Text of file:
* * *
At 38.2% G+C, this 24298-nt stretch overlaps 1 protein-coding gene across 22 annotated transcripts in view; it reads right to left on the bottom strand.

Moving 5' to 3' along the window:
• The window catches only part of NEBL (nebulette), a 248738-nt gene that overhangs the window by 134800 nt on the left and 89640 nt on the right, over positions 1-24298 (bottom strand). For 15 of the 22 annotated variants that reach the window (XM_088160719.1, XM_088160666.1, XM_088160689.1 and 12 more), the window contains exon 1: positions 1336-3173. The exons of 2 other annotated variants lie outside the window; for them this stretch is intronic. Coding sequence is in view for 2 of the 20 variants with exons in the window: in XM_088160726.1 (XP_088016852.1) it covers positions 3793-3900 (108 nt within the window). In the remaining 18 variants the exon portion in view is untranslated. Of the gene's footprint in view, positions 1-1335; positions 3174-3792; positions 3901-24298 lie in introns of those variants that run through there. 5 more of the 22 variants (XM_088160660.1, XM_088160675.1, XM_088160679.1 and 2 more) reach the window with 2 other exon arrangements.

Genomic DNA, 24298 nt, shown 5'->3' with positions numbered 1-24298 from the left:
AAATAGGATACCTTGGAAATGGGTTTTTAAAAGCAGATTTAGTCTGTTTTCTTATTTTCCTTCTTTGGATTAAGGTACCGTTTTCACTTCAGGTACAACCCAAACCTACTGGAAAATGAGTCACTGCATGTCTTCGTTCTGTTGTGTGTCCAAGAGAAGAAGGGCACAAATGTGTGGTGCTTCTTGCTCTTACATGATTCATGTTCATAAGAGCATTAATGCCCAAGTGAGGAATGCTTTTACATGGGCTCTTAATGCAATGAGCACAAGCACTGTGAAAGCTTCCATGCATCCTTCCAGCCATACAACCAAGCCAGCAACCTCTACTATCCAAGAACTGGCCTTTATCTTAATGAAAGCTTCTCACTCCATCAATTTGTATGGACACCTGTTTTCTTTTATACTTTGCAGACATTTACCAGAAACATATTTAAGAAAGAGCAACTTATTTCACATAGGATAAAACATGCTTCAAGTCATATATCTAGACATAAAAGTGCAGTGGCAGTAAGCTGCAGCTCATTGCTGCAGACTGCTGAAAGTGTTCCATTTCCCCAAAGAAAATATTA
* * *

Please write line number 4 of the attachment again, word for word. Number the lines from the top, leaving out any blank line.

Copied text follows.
Genomic DNA, 24298 nt, shown 5'->3' with positions numbered 1-24298 from the left: